‘Arthrogenous muscle weakness’ is weakness of muscles acting about an injured or inflamed joint. The weakness may be due to loss of muscle or to inability to activate the muscle (Fig. 1). Weakness of the thigh muscles, and of the quadriceps in particular, is a common and important consequence of knee trauma, surgery or arthritis. Muscle weakness contributes significantly to disability and probably also renders the joint vulnerable to further damage (Fig. 1). This review starts with a brief discussion of the contribution of atrophy to weakness. It concentrates, however, on inhibition of quadriceps activation and suggests some therapeutic implications. It does not deal with the reduced oxidative capacity and increased fatiguability of disused muscle since, although important, these have not been part of our programme of work.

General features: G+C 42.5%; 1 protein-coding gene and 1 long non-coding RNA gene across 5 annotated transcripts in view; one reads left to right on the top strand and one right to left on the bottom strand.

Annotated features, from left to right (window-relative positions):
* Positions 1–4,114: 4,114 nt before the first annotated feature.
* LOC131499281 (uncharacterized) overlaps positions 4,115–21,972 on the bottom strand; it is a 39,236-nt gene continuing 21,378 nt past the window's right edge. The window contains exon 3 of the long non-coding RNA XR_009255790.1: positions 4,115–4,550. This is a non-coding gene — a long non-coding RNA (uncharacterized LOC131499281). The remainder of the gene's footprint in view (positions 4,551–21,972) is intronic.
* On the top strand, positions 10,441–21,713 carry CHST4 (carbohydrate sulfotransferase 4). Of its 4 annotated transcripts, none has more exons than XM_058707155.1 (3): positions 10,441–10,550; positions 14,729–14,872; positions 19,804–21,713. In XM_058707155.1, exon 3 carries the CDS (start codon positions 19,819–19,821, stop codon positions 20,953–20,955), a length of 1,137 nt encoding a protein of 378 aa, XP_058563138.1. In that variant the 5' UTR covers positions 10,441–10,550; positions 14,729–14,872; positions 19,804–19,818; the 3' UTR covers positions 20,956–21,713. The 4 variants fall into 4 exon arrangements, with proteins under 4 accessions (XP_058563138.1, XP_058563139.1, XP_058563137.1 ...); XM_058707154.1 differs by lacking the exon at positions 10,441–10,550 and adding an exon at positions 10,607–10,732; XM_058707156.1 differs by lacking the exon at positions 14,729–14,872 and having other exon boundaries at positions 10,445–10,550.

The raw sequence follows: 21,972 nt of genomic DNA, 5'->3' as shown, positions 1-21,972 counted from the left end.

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Other| July 01 1984
The Contribution of Reflex Inhibition to Arthrogenous Muscle Weakness
Clin Sci (Lond) (1984) 67 (1): 7–14.
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Maria Stokes, Archie Young; The Contribution of Reflex Inhibition to Arthrogenous Muscle Weakness. Clin Sci (Lond) 1 July 1984; 67 (1): 7–14. doi: https://doi.org/10.1042/cs0670007
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